Neffa was taught to never jump on furniture or counters, while the Zufelts’ pet Labrador, Bumper, could.

“It’s really good training,” Karey said. “These dogs are born and raised to be working dogs. This is what makes this type of dog happy.”

After being turned in to the headquarters, the dogs go to professional trainers for advanced training and learn additional commands for six to nine months.

At any point, the dogs may be released for a number of reasons. For example, a dog could be too distracted or fearful to be able to do the work required of them. A dog might have too strong a drive for prey or chase, or a low work ethic, or physical problems such as heart problems or skin problems.

Released dogs commonly go on to other forms of service, such as search and rescue or other types of therapy. In a reflection of the tough standards required by CCI, the high rate of release and the further service of these dogs, releasing is called a “change of career,” Karey said.

The dogs go through two semesters of professional training. They learn ambulatory skills, such as retrieving objects that are large, as well as those that are very small, such as coins. The dogs learn to place the object on the wheelchair user’s lap.

The trainers begin to adapt basic commands, learned from puppy raisers, to the needs of the person in the wheelchair.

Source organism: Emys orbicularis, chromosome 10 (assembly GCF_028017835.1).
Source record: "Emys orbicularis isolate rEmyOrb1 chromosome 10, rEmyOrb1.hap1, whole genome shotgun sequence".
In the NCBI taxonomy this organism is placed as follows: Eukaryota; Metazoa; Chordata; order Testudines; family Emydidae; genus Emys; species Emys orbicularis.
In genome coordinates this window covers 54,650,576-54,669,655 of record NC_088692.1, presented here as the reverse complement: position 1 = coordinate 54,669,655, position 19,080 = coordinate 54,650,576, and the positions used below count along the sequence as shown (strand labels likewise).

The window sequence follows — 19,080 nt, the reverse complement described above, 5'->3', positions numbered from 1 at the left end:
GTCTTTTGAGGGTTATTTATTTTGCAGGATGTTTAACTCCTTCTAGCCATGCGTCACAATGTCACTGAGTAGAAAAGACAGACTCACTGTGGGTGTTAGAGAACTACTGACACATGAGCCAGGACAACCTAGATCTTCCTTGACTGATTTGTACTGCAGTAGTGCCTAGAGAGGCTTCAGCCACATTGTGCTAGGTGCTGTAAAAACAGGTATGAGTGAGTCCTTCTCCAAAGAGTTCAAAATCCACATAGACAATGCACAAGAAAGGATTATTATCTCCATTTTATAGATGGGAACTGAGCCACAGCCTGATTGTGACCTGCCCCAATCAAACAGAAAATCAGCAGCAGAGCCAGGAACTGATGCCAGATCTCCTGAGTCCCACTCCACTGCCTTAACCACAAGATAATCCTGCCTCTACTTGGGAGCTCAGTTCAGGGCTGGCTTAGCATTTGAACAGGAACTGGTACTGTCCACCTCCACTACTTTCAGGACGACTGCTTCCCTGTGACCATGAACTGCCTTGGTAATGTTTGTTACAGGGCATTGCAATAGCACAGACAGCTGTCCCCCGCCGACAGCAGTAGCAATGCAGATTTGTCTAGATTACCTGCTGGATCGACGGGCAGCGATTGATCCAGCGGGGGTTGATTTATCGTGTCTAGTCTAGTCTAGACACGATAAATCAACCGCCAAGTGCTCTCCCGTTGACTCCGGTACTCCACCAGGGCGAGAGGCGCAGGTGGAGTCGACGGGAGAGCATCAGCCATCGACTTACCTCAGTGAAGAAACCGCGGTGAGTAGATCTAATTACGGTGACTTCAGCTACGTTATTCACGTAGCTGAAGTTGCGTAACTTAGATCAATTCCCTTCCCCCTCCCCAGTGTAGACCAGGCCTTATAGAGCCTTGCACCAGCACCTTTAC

For example, “dogs can perform tasks such as opening the fridge, getting a Gatorade, closing the fridge, and giving it to their receiver,” Mikaela said. “Precision is key.”

During advanced training, the dogs also are selected for various specializations. Dogs can become service, skilled companion or facility dogs, and training differs for some of these animals.

For example, hearing dogs — who work with the hearing-impaired — work on recognizing alerts, such as cell phone ring tones, email alerts, alarms and watches.

In the six to nine months during which the dogs receive additional training, the puppy raisers get monthly progress reports on the dog they raised. However, they are not allowed to see the dog.

Two weeks before final graduation, the receivers of the dogs go through a two-week training process. There is a day to find matches. They then work with the match, and learn how to care for their new assistance dog and how to live with the dog.

“They estimate $10,000 goes into each dog by the time they graduate,” Karey said.

However, the dogs are free of charge for the receiver, who also will have a lifetime of support from CCI. Anyone who wants a dog can apply, said Karey, who added: “An application is not a commitment.”

Six months after the dog has gone to its receiver, the puppy raisers are able to visit the dog they raised in its working home.

“With Deckle, I didn’t even really recognize him,” said Mikaela, who raised her first puppy when she was 13 years old. “He’d filled out and matured so much.”

Both Mikaela and Karey plan to continue being puppy raisers. Karey may train a puppy after Mikaela leaves for college, and Mikaela plans to train another puppy after she finishes college.

“We would like to encourage people to become puppy raisers,” Karey said. “You get to meet a lot of people you’d never think you’d meet.”

“There is a lot of support and there are a lot of people to help. There are so many ‘what if’s, but they can all be answered with the support system,” Mikaela said.

For more information on Canine Companions for Independence, visit www.cci.org.

Chloe Kim